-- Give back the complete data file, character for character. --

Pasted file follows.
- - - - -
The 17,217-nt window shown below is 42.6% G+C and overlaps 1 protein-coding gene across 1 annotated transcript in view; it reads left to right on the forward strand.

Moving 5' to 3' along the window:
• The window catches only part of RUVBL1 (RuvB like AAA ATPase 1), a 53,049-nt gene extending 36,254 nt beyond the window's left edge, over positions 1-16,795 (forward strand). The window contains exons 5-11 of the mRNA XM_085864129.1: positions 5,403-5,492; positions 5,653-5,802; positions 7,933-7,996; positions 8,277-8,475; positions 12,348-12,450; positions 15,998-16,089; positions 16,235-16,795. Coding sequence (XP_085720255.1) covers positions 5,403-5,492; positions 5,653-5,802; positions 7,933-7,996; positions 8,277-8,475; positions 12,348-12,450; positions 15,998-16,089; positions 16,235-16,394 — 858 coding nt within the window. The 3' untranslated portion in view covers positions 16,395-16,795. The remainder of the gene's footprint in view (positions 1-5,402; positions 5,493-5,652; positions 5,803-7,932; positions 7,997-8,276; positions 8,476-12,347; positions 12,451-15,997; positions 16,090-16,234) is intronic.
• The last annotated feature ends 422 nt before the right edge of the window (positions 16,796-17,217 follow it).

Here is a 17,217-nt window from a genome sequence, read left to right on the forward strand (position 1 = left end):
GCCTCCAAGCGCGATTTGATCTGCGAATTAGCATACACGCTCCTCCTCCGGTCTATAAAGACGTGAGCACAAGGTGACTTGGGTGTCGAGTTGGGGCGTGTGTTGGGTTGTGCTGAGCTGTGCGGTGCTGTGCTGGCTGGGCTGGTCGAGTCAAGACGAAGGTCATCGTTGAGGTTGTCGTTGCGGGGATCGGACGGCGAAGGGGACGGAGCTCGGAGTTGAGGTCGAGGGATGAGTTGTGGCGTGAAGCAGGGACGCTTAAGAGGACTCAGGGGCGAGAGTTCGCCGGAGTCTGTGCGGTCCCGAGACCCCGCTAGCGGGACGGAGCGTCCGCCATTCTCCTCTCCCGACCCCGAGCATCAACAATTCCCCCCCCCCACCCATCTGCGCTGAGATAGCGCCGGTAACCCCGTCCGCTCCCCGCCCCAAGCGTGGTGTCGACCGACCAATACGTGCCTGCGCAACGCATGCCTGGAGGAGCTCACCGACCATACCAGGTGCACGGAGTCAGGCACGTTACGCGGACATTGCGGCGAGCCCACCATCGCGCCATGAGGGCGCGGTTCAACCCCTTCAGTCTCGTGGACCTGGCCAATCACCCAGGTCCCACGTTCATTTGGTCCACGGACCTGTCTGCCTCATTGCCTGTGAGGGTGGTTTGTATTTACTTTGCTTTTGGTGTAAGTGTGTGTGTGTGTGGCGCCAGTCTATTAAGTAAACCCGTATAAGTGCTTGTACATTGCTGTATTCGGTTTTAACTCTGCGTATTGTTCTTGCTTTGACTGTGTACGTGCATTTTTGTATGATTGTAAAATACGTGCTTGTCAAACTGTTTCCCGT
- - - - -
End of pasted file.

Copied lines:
The 17,217-nt window shown below is 42.6% G+C and overlaps 1 protein-coding gene across 1 annotated transcript in view; it reads left to right on the forward strand.

Moving 5' to 3' along the window:
• The window catches only part of RUVBL1 (RuvB like AAA ATPase 1), a 53,049-nt gene extending 36,254 nt beyond the window's left edge, over positions 1-16,795 (forward strand). The window contains exons 5-11 of the mRNA XM_085864129.1: positions 5,403-5,492; positions 5,653-5,802; positions 7,933-7,996; positions 8,277-8,475; positions 12,348-12,450; positions 15,998-16,089; positions 16,235-16,795. Coding sequence (XP_085720255.1) covers positions 5,403-5,492; positions 5,653-5,802; positions 7,933-7,996; positions 8,277-8,475; positions 12,348-12,450; positions 15,998-16,089; positions 16,235-16,394 — 858 coding nt within the window. The 3' untranslated portion in view covers positions 16,395-16,795. The remainder of the gene's footprint in view (positions 1-5,402; positions 5,493-5,652; positions 5,803-7,932; positions 7,997-8,276; positions 8,476-12,347; positions 12,451-15,997; positions 16,090-16,234) is intronic.
• The last annotated feature ends 422 nt before the right edge of the window (positions 16,796-17,217 follow it).

Here is a 17,217-nt window from a genome sequence, read left to right on the forward strand (position 1 = left end):
GCCTCCAAGCGCGATTTGATCTGCGAATTAGCATACACGCTCCTCCTCCGGTCTATAAAGACGTGAGCACAAGGTGACTTGGGTGTCGAGTTGGGGCGTGTGTTGGGTTGTGCTGAGCTGTGCGGTGCTGTGCTGGCTGGGCTGGTCGAGTCAAGACGAAGGTCATCGTTGAGGTTGTCGTTGCGGGGATCGGACGGCGAAGGGGACGGAGCTCGGAGTTGAGGTCGAGGGATGAGTTGTGGCGTGAAGCAGGGACGCTTAAGAGGACTCAGGGGCGAGAGTTCGCCGGAGTCTGTGCGGTCCCGAGACCCCGCTAGCGGGACGGAGCGTCCGCCATTCTCCTCTCCCGACCCCGAGCATCAACAATTCCCCCCCCCCACCCATCTGCGCTGAGATAGCGCCGGTAACCCCGTCCGCTCCCCGCCCCAAGCGTGGTGTCGACCGACCAATACGTGCCTGCGCAACGCATGCCTGGAGGAGCTCACCGACCATACCAGGTGCACGGAGTCAGGCACGTTACGCGGACATTGCGGCGAGCCCACCATCGCGCCATGAGGGCGCGGTTCAACCCCTTCAGTCTCGTGGACCTGGCCAATCACCCAGGTCCCACGTTCATTTGGTCCACGGACCTGTCTGCCTCATTGCCTGTGAGGGTGGTTTGTATTTACTTTGCTTTTGGTGTAAGTGTGTGTGTGTGTGGCGCCAGTCTATTAAGTAAACCCGTATAAGTGCTTGTACATTGCTGTATTCGGTTTTAACTCTGCGTATTGTTCTTGCTTTGACTGTGTACGTGCATTTTTGTATGATTGTAAAATACGTGCTTGTCAAACTGTTTCCCGT